The US electric grid is in transition. It is continuing a shift from fossil fuel-based systems of energy production to renewable energy sources and energy storage resources. Meanwhile, growth in electricity demand is starting to accelerate, and grid reliability challenges are on the rise, prompting questions about the nature and pace of reforms needed to ensure reliability during the transition.
In a new report prepared for the Center for Applied Environmental Law and Policy, electricity experts from The Brattle Group investigate these questions and explain how industry changes and reform efforts impact different areas of reliability. The authors explore the drivers of grid transition and offer a primer on reliability – including how reliability needs are evolving – and the various reforms being pursued to ensure a reliable future grid.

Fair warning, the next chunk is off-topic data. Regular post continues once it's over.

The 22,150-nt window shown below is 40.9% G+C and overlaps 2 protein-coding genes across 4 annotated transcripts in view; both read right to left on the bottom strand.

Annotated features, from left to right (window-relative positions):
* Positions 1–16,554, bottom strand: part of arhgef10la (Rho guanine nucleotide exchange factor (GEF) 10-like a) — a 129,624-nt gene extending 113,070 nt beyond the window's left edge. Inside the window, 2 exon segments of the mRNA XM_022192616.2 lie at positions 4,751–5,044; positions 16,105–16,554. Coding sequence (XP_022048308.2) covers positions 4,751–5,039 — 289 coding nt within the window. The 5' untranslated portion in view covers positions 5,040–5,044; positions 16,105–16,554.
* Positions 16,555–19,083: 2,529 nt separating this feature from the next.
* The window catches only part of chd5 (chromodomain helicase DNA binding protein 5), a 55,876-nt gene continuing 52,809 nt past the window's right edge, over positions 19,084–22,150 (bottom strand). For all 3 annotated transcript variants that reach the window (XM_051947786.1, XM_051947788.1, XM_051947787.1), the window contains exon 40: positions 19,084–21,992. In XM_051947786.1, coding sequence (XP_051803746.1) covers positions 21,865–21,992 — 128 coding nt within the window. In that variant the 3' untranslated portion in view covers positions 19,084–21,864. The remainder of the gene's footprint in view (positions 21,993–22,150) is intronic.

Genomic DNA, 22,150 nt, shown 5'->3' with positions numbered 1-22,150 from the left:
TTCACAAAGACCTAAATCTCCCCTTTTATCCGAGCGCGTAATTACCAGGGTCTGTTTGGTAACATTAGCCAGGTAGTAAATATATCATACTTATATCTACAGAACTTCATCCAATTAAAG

Conclusions from the report include:
- The grid transition is driven by the combined effects of the rapidly declining cost of clean energy technologies, customer preferences, state and federal clean energy policies, and EPA regulations, together with other factors
- The transition offers both challenges and abundant solutions to address challenges, shifting the focus of grid reliability management practices
- A comprehensive suite of reliability reforms is needed to address transition challenges, regardless of EPA regulations
- Examples of such reliability reforms are in place or underway at various grid operators; acceleration of these reforms should be a priority to ensure reliability during the transition
- For specific cases in which EPA regulations are a major driver of transition-related challenges and reliability reforms do not keep pace, regulatory flexibility can be utilized to address reliability needs while meeting EPA regulations
The full report, “Bulk System Reliability for Tomorrow’s Grid,” and a briefing summary are available below.